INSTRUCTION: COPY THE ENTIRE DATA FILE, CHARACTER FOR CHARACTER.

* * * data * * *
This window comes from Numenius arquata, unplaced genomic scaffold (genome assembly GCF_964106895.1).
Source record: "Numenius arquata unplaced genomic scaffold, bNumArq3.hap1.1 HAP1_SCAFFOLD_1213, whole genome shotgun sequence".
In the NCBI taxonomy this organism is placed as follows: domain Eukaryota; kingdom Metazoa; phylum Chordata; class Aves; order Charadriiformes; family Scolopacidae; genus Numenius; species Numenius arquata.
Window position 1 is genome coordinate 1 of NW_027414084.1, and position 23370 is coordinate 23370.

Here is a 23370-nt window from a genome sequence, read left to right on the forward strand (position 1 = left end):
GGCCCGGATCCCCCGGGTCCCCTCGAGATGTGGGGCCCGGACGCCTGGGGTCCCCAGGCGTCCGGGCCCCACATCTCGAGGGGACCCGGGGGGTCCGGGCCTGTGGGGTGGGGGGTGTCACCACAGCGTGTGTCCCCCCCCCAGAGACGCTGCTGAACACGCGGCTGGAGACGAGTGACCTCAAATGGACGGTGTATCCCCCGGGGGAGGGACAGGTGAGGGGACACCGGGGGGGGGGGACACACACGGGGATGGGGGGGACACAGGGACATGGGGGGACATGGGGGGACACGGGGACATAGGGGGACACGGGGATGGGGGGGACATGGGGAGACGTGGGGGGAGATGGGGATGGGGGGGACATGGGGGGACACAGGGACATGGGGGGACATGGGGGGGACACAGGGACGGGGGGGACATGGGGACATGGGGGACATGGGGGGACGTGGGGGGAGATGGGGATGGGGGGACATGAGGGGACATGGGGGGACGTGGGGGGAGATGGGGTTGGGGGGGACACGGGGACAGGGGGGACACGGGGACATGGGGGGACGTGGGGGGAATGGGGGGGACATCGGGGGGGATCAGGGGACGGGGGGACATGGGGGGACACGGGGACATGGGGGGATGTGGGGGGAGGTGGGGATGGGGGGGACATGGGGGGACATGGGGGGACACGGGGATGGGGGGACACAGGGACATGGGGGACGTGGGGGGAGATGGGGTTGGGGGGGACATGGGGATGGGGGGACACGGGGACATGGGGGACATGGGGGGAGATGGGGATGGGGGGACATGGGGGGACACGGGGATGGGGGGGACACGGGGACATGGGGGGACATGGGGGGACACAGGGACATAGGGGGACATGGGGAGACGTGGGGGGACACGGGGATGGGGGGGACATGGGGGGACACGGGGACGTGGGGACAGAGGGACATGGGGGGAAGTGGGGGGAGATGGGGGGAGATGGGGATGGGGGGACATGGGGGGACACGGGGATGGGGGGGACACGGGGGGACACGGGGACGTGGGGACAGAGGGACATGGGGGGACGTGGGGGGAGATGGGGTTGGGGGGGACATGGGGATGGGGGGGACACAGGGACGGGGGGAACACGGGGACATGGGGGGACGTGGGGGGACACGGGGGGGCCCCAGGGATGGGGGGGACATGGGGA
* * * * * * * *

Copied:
This window comes from Numenius arquata, unplaced genomic scaffold (genome assembly GCF_964106895.1).
Source record: "Numenius arquata unplaced genomic scaffold, bNumArq3.hap1.1 HAP1_SCAFFOLD_1213, whole genome shotgun sequence".
In the NCBI taxonomy this organism is placed as follows: domain Eukaryota; kingdom Metazoa; phylum Chordata; class Aves; order Charadriiformes; family Scolopacidae; genus Numenius; species Numenius arquata.
Window position 1 is genome coordinate 1 of NW_027414084.1, and position 23370 is coordinate 23370.

Here is a 23370-nt window from a genome sequence, read left to right on the forward strand (position 1 = left end):
GGCCCGGATCCCCCGGGTCCCCTCGAGATGTGGGGCCCGGACGCCTGGGGTCCCCAGGCGTCCGGGCCCCACATCTCGAGGGGACCCGGGGGGTCCGGGCCTGTGGGGTGGGGGGTGTCACCACAGCGTGTGTCCCCCCCCCAGAGACGCTGCTGAACACGCGGCTGGAGACGAGTGACCTCAAATGGACGGTGTATCCCCCGGGGGAGGGACAGGTGAGGGGACACCGGGGGGGGGGGACACACACGGGGATGGGGGGGACACAGGGACATGGGGGGACATGGGGGGACACGGGGACATAGGGGGACACGGGGATGGGGGGGACATGGGGAGACGTGGGGGGAGATGGGGATGGGGGGGACATGGGGGGACACAGGGACATGGGGGGACATGGGGGGGACACAGGGACGGGGGGGACATGGGGACATGGGGGACATGGGGGGACGTGGGGGGAGATGGGGATGGGGGGACATGAGGGGACATGGGGGGACGTGGGGGGAGATGGGGTTGGGGGGGACACGGGGACAGGGGGGACACGGGGACATGGGGGGACGTGGGGGGAATGGGGGGGACATCGGGGGGGATCAGGGGACGGGGGGACATGGGGGGACACGGGGACATGGGGGGATGTGGGGGGAGGTGGGGATGGGGGGGACATGGGGGGACATGGGGGGACACGGGGATGGGGGGACACAGGGACATGGGGGACGTGGGGGGAGATGGGGTTGGGGGGGACATGGGGATGGGGGGACACGGGGACATGGGGGACATGGGGGGAGATGGGGATGGGGGGACATGGGGGGACACGGGGATGGGGGGGACACGGGGACATGGGGGGACATGGGGGGACACAGGGACATAGGGGGACATGGGGAGACGTGGGGGGACACGGGGATGGGGGGGACATGGGGGGACACGGGGACGTGGGGACAGAGGGACATGGGGGGAAGTGGGGGGAGATGGGGGGAGATGGGGATGGGGGGACATGGGGGGACACGGGGATGGGGGGGACACGGGGGGACACGGGGACGTGGGGACAGAGGGACATGGGGGGACGTGGGGGGAGATGGGGTTGGGGGGGACATGGGGATGGGGGGGACACAGGGACGGGGGGAACACGGGGACATGGGGGGACGTGGGGGGACACGGGGGGGCCCCAGGGATGGGGGGGACATGGGGA